1-year performance: 13.5%   YTD performance: 6.4%

So, those are my picks. I’m confident in them for the long-term and that’s why I personally have invested money in them. You can’t say much more than that. It should be kept in mind that this is a very short time frame to compare a list of stocks against an index. Every time I initiate a position in a company I plan on holding forever. Unless there is a major change in company fundamentals, a dividend cut or held static or something else drastic I’ll continue to hold on and collect a piece of the profit pie. Mmm, profits.

Comparing the Dividend Growth Index to the major indexes looks like this:

Dividend Growth Index: 1-year performance: 22.2%   YTD performance: 5.7%

SPY: 1-year performance: 29.93%   YTD performance: 16.43%

XIU (Canada): 1-year performance: 8.68%   YTD performance: 5.39%

You can read about the other bloggers picks and their thoughts here:

Dividend Monk
The Dividend Guy
My Own Advisor
The Dividend Ninja
The Passive Income Earner
Susan Brunner
Dividend Growth Investor

Note: 1-year performance numbers used above are since inception of the DGI (Sept. 30th, 2011).

Full Disclosure: I’m long PM, COP, PG

Thanks for reading.

Edit: Corrected PG’s dividend streak description.


  1. says

    Hmm PG concerns me a little bit. Not enough to sell my position, but I wouldn’t be looking to buy any at the moment. I think long term they’ll be fine, but they might need to change their leadership or strategy.

    Did you include PSX in the COP calculations? PSX has actually performed better.

    • says

      Compounding Income,

      PG has had a rough time the last couple years. No doubt about that. But, if you believe in the long-term strength of their brands amid worldwide exposure, along with the recent cost-cutting moves, then holding is definitely a good idea here. It’s not a particularly cheap stock here, and that’s why I haven’t added to my shares in a while. If it comes back down to the mid-$60’s, or growth lowers the P/E ratio, then I would buy again.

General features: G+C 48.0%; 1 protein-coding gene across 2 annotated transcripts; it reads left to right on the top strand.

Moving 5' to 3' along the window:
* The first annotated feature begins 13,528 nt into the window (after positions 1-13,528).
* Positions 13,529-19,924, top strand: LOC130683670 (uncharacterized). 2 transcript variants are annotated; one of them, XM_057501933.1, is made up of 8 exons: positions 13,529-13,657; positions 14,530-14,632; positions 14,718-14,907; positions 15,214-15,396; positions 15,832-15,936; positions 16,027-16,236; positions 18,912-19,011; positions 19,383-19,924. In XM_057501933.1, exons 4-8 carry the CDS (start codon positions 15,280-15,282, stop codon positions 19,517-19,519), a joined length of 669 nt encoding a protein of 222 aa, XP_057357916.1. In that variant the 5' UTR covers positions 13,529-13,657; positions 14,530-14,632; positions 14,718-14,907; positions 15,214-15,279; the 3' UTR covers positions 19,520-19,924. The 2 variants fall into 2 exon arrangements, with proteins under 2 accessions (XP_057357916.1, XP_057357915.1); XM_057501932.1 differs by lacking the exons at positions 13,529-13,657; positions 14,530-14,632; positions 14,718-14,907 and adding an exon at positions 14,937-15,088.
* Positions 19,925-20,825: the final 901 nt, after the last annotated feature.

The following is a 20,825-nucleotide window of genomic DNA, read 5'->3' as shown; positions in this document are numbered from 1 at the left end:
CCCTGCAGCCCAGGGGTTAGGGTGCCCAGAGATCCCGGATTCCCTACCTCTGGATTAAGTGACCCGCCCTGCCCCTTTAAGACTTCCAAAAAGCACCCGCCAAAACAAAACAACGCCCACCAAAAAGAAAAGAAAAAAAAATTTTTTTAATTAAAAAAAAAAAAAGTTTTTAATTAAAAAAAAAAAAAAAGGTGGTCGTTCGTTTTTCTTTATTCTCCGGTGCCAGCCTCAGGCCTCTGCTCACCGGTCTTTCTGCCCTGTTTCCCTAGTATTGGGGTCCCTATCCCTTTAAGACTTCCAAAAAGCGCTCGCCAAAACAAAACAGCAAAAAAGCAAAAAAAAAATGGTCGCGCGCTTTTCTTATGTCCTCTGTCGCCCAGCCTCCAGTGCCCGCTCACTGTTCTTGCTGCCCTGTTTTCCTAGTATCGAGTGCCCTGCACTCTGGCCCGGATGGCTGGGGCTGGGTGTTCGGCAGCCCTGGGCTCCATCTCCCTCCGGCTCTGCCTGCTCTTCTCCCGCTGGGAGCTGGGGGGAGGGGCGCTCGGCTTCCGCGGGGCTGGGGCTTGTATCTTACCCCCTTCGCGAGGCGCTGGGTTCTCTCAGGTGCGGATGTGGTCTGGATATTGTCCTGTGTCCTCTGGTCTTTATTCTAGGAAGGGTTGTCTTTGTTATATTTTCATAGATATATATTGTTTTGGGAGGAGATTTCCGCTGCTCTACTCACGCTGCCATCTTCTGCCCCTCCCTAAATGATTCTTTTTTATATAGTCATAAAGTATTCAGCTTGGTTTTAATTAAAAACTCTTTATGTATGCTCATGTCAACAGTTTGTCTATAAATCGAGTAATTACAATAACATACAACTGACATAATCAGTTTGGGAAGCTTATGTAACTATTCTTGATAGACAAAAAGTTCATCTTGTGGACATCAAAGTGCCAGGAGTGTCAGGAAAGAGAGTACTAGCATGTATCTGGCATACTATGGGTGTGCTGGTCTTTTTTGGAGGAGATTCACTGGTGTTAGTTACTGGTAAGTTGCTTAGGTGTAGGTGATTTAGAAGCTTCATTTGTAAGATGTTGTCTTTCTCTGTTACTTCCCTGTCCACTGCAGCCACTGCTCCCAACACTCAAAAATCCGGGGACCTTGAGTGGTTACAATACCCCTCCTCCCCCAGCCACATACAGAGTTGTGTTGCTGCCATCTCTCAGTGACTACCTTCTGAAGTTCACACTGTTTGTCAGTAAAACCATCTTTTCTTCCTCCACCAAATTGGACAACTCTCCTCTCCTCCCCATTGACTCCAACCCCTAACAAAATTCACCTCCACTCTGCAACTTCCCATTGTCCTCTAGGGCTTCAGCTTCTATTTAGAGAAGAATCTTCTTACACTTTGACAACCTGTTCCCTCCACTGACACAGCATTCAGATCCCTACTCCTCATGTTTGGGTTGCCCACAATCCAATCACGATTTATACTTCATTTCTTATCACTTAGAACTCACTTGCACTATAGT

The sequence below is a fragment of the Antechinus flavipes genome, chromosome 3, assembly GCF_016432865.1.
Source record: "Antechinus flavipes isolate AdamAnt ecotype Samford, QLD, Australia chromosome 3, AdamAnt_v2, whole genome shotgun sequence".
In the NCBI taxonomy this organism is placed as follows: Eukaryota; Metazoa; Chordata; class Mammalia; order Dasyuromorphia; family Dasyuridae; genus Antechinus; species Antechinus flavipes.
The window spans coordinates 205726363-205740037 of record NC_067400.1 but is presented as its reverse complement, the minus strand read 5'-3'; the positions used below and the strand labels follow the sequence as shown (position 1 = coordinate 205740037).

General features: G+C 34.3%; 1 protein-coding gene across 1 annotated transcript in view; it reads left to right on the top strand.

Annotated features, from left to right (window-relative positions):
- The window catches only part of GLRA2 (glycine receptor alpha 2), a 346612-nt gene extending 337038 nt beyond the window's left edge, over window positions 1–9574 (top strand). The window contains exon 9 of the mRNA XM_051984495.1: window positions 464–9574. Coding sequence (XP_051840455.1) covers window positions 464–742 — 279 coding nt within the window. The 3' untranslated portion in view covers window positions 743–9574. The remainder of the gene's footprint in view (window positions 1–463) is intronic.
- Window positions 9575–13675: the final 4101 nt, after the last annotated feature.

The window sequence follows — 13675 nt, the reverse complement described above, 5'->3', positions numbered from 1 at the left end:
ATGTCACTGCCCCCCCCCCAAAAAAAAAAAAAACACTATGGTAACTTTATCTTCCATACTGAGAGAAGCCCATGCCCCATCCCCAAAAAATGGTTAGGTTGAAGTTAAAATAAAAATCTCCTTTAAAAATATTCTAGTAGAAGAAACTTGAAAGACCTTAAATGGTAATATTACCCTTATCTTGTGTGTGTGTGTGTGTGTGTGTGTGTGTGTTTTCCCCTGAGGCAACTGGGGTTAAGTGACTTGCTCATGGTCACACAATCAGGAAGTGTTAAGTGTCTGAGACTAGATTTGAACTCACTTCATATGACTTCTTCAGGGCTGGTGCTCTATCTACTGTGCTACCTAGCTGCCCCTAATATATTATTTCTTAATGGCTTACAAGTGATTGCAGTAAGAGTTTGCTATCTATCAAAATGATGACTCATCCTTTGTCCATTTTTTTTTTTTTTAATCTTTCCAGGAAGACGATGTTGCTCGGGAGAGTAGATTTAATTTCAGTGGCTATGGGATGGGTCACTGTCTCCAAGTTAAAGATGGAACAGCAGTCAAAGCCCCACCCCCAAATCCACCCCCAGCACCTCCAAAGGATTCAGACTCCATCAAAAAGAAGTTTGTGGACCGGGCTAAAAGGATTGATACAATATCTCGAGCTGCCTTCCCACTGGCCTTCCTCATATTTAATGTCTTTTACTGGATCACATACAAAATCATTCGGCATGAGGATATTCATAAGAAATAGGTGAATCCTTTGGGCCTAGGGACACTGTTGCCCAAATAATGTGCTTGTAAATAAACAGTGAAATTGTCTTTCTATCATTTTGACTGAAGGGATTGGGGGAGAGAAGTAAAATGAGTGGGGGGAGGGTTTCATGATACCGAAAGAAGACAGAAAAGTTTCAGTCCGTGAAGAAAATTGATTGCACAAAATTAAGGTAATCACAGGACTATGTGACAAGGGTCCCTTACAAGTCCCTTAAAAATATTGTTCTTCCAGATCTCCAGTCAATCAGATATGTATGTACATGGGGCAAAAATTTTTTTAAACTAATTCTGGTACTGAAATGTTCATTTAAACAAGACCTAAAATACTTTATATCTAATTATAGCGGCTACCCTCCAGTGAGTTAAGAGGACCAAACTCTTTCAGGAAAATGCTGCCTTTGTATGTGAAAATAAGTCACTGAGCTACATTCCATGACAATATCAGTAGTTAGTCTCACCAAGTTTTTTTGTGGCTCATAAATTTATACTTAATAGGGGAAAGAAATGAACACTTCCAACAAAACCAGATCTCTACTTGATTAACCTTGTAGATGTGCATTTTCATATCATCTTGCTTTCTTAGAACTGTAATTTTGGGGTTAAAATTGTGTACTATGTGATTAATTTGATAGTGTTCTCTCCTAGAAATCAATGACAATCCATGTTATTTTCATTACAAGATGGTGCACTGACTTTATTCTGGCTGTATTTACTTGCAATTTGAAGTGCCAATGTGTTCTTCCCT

I’m not sure about your second question. Mike and his business partner for TFB and other financial sites have been keeping track of all the numbers. I’ll try to double check that.

      Best wishes!

  2. says

    Russel Kinnel, director of fund research at investment researcher Morningstar Inc., said, “Cheap is another angle on risk, and right now the yields are better in the foreign dividend-paying stocks than in the domestics. If you can get much more generous yields overseas — and you are an investor who is determined to get some income — it makes sense to look there, provided you can find the values amid the risks and get past the obvious cautions.”

    Indian dividend

  3. Anonymous says

    Speaking of 56 years in the context of PG, you probably meant to say it’s more than half a century, not a decade.
    Just a typo, perhaps.

  4. says

    Great stuff here. The information and the detail were just perfect. I think that your perspective is deep, its just well thought out and really fantastic to see someone who knows how to put these thoughts down so well. Great job on this.